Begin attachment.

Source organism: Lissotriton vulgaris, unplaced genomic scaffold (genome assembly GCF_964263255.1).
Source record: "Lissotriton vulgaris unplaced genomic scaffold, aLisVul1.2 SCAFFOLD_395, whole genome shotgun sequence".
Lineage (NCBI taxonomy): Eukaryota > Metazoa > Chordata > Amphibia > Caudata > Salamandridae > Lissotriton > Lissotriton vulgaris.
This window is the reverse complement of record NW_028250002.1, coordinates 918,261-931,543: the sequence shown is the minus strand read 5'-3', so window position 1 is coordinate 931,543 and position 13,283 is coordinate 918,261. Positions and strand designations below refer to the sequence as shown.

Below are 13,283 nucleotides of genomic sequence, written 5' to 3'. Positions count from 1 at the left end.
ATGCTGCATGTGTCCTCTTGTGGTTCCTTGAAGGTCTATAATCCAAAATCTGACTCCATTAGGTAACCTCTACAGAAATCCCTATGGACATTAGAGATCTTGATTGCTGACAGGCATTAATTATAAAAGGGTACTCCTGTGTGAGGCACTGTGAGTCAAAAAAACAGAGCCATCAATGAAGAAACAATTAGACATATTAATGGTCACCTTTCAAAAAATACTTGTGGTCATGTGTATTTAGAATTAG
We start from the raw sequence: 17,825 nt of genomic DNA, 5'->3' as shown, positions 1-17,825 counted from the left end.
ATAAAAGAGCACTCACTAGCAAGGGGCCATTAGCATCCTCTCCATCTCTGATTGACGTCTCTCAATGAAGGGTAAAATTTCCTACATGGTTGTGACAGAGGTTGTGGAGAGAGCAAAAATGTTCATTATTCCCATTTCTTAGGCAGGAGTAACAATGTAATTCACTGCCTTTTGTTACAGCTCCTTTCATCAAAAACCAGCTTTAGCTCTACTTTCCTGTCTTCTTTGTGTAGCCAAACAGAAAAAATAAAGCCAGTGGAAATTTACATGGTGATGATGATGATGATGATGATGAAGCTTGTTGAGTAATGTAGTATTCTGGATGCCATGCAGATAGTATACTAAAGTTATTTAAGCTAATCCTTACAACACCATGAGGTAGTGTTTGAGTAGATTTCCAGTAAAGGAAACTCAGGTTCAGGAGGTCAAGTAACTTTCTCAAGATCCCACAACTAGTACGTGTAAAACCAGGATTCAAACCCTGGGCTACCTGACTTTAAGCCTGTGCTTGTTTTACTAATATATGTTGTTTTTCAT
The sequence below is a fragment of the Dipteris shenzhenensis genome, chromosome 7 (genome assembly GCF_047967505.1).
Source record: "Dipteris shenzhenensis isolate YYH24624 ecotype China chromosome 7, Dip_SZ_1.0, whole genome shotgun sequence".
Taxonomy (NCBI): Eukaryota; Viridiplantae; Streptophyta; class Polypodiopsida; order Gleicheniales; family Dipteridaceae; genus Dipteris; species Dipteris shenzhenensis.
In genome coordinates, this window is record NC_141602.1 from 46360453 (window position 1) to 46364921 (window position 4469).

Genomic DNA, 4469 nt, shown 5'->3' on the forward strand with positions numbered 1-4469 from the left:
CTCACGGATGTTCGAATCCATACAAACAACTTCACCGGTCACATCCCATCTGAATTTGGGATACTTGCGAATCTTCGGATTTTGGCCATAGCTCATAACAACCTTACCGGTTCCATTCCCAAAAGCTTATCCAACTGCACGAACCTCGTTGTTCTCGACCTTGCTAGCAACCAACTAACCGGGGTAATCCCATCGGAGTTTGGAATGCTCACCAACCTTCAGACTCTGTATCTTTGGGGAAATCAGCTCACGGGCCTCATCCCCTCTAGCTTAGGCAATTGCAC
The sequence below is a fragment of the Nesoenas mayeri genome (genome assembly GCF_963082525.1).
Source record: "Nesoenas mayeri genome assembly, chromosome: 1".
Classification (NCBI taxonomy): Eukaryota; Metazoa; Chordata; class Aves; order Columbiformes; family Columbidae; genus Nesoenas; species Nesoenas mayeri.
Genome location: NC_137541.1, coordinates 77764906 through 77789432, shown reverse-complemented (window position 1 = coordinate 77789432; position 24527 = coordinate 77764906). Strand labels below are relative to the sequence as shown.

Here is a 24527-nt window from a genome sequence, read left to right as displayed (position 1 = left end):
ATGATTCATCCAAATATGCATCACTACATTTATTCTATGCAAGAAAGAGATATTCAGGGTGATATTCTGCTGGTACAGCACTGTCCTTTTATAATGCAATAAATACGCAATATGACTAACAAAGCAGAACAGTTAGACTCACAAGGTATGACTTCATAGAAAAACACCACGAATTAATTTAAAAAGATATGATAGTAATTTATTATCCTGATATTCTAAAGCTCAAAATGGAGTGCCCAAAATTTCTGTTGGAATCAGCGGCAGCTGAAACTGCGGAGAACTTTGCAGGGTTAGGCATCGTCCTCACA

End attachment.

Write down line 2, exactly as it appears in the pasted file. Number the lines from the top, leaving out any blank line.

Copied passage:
Source record: "Lissotriton vulgaris unplaced genomic scaffold, aLisVul1.2 SCAFFOLD_395, whole genome shotgun sequence".